The Slovenia Times

Deal between coalition and Left marked by welfare-oriented measures


While the framework cooperation agreement, which led to the Left indirectly backing the appointment of the new cabinet last September, will remain only initialled for now, the plan for 2019 is proceeding from initials to signatures as a key vote on the 2019 budget is due on Wednesday.

The list of measures, rooted in the general coalition agreement that also bears some marks of the Left, includes several that will also be managed by the opposition party, among them measures related to precarious labour, housing, healthcare and corporate taxation.

The party, which can add nine votes to the coalition's 43 in the 90-member National Assembly, for instance wants to phase out special agencies acting as intermediates for student work, tackle the outsourcing of work from the public sector, reduce the share of agency work at companies, and secure sickness benefits for those self-employed in culture.

In housing, the Left wants to organise a transfer of all housing property held by the Bank Asset Management Company (BAMC) or bad bank to housing funds, and a closer regulation of the rental market, for instance by capping rents and their growth. Another goal is the regulation of platforms like Airbnb.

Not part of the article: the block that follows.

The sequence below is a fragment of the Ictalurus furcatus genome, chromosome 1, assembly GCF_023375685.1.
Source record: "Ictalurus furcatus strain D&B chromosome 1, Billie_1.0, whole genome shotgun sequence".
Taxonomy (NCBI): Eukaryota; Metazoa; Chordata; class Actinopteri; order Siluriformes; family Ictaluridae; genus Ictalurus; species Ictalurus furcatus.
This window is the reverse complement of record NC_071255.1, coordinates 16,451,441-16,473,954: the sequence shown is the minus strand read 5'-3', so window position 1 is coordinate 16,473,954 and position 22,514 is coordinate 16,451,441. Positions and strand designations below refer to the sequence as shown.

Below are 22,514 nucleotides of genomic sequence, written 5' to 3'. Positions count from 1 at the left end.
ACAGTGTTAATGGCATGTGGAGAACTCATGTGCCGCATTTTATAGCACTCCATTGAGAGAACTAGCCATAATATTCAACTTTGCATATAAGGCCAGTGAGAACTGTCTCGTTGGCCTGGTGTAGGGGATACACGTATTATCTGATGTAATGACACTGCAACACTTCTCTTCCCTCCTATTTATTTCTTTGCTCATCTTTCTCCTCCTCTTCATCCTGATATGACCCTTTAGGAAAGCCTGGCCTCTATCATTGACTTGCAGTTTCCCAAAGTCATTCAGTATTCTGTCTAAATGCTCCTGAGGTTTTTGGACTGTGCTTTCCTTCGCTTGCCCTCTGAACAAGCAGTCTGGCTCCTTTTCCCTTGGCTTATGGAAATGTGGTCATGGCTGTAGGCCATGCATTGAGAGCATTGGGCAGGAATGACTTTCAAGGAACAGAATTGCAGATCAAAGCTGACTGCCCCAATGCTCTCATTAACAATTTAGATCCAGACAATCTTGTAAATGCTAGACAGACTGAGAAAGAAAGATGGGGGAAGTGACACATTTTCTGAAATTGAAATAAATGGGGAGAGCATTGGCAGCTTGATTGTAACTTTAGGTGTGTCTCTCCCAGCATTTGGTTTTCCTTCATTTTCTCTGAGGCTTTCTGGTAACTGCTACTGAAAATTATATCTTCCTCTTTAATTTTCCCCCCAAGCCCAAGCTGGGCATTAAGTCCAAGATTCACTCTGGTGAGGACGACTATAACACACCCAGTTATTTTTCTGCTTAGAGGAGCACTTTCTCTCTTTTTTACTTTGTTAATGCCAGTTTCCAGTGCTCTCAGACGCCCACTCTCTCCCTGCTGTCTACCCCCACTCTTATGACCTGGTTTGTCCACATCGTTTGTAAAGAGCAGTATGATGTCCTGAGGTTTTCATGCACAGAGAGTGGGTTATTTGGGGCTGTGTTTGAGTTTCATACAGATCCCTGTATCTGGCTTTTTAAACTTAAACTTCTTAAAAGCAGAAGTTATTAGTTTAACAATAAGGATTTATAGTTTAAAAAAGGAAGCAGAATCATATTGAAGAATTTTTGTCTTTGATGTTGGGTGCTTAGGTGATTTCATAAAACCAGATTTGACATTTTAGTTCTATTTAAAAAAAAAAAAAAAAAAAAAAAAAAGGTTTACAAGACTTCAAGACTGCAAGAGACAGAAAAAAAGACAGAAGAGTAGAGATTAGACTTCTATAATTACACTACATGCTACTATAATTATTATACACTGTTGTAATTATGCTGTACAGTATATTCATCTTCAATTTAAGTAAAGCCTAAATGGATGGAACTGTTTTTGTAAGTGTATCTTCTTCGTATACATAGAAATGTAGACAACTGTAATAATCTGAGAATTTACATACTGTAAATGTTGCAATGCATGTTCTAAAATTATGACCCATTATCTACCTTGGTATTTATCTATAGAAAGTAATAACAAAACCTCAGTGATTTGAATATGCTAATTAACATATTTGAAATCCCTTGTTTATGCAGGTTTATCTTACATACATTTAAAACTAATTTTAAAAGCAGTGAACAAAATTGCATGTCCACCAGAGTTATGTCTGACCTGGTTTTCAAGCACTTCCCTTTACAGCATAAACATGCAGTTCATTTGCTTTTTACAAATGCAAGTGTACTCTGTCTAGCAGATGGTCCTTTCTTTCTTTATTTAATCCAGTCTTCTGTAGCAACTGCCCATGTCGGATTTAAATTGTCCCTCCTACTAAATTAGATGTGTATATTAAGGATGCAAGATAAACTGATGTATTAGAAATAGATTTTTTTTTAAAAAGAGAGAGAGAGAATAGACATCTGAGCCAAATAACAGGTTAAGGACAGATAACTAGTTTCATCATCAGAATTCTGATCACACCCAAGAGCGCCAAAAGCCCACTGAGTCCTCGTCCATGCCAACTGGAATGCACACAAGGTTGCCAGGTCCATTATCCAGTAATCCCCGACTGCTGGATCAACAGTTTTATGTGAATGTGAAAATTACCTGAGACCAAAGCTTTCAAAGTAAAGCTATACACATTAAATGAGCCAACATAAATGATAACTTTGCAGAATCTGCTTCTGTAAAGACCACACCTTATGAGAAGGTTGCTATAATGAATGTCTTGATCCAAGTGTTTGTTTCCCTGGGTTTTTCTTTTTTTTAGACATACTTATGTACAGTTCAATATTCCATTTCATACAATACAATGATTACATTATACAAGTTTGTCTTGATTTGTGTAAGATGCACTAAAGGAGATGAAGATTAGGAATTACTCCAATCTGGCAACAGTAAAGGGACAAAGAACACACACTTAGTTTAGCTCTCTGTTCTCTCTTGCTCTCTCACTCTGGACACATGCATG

As for corporate taxation, the Left is pursuing a minimal effective tax rate of 5%, which has already been proposed by the Finance Ministry. Also, a gradual increase of the general corporate tax rate from 19% to 22% is envisaged.

Another major change the Left is insisting on is the abolition of compulsory supplementary health insurance, which has been involving private insurers. The agreement includes the caveat that the Left and coalition partners will first examine the financial feasibility of immediately introducing this measure.

While the Left is suggesting it will spearhead the mentioned projects, several shared initiatives are also listed in the agreement.

The welfare-oriented ones involve closer regulation of overtime work and taking on the exploitation of workers who obtain the status of sole proprietors.

The plans moreover include reducing the tax burden on wages and the holiday allowance. The head of the Left Luka Mesec has said that many questions remain open as regards changes to tax legislation that have already been drawn up by the Finance Ministry.

The agreement also envisages a task force that will start discussing a new state asset management strategy. A demographic fund, which would take on the ageing population and pensions issue, is being announced as part of that.

Another task force is to look at pension legislation, with the Left insisting on commitments laid out in the coalition agreement. These include a raising of the minimum pension for those with full pensions to a level above the at risk of poverty threshold.

Also to be drawn up jointly are proposals for the 2020 and 2021 budgets and for measures in healthcare focusing on shorter waiting lines and stronger public healthcare.

Meanwhile, the agreement also regulates relations among the signatories. In all measures the collation partners are obliged to first seek a compromise with the Left and only then look for support with other deputy groups.

If coordination is secured, the Left is in turn obliged to support the coalition in the adoption of the government budget and related documents and to refrain from voting against any new ministerial candidates. The signatories are also to avoid filing or participating in motions of no confidence in cabinet members or the government as a whole.


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